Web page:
1. Ernest Richard Baker
The eldest Baker child was born at Bramley on 3rd May 1895 and baptised at Holy Trinity on 30th June. By the 1911 census the family had moved to Ranmore and Ernest was working as a van driver on the Denbies Estate. In later life he wrote a very interesting and detailed letter now in the Ranmore Archive) which states that he was a labourer on the Estate for a couple of years before he was taken into the stableyard at the time they were changing over from horses to motors. He was bicycle boy and third chauffeur, doing the house shopping in Dorking and general runabout. He also became a member of the choir at St Barnabas and a bellringer.
When World War l broke out, Ernest went to immense lengths to get into the Forces, as later pages of the letter show (on “They Also Served World War 1″). Eventually in August 1915 he made it into the Army Service Corps. His service documents have survived, so there are more details about his military career on that page. He served as a driver in France and was awarded the 1915 Star, the British War and the Victory Medals.
After discharge in February 1919, he returned to the Somme in the October. As he was a chauffeur and he refers to “a visit to the battlefield where Lord Ashcombe lost his sons”, it is tempting to surmise that perhaps he drove Henry Cubitt on a melancholy pilgrimage. He went to the French Riviera by sea at least twice, disembarking at Marseilles in the winters of 1920 and 1921 from the P and O ships “Khiva” and “Dongola”; in April 1921 he returned home from the second visit on the “Karmala”. The passenger lists gave his profession as “Chauffeur”: he was not at that time in service with Hon. Roland Cubitt, but perhaps his journey was Cubitt-related, especially as Henry, 2nd Lord Ashcombe spent part of every winter at his villa in the South of France.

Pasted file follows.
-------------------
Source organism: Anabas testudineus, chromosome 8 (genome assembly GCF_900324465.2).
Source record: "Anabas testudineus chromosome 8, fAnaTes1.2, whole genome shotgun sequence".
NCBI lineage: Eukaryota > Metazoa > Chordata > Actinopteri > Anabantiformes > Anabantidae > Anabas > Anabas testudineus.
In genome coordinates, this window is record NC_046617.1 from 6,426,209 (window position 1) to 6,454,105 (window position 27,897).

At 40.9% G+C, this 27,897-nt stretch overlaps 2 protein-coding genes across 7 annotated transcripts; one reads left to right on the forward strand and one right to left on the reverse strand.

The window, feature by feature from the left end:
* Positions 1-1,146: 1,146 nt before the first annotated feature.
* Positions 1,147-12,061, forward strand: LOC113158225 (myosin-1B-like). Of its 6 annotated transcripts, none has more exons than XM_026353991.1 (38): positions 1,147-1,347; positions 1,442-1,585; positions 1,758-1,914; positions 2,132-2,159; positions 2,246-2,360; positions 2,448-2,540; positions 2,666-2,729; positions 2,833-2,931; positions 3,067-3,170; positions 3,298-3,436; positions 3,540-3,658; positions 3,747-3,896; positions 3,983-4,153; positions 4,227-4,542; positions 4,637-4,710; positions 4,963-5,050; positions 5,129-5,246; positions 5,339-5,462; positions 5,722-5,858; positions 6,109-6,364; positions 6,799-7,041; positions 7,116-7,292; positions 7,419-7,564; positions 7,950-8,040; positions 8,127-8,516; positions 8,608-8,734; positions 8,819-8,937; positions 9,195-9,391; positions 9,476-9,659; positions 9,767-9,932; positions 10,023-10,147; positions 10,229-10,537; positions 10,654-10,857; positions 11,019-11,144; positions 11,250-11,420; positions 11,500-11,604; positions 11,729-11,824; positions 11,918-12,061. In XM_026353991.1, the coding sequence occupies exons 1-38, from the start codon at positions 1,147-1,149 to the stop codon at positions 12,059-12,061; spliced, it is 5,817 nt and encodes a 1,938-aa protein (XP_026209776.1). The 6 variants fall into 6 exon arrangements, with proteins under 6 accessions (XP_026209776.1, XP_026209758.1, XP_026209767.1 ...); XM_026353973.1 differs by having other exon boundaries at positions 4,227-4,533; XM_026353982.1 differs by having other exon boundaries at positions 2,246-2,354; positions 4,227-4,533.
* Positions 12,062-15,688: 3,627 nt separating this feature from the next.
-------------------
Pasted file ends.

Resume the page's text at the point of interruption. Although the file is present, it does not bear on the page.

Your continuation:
In 1929 Ernest married Grace Evelyn Miles at Dorking and they had two sons and two daughters. Their elder son Charles Edward Baker, born 1932, was presumably named after Ernest’s dead brothers, the younger son Allen after Ernest’s father. The family moved to Braintree, Essex in 1933, though it is not known whether Ernest continued as a chauffeur. Grace died in 1979, and in 1981, while still living at Braintree with his bachelor son, Ernest wrote the interesting letter on They Also Served World War 1. Ernest died in 1986 at Newmarket.
2. Charles Frederick Baker
Born in the last few days of the 19th century (19th December 1899), the Bakers’ second son was christened at Holy Trinity Bramley in the first weeks of the 20th (25th February 1900). By the 1911 census, living at West Cottage, Ranmore Common, the eleven-year-old Charles Frederick is still at school, but in 1915, occupation “School boy”, he signed up to the Royal Navy at Portsmouth as a ship’s boy. He was 5 feet 4 inches tall, brown hair, grey eyes, fresh complexion.
Charles served throughout the rest of the war on a range of ships beginning with HMS “Powerful” and concluding with HMS “Isis”, by which time he had become an Able Seaman. After the war he continued in the Navy, serving in another cluster of ships including HMS “Victory”. He was in HMS “Vulcan” (submarine tender converted from a torpedo depot ship), when he was in a motor accident in Kent and died in hospital in Maidstone on 16th July 1928, residence 25 Hart Road, Dorking. He left a young widow Alice Marian nee Kearley, whom he had married in Dorking a few months previously.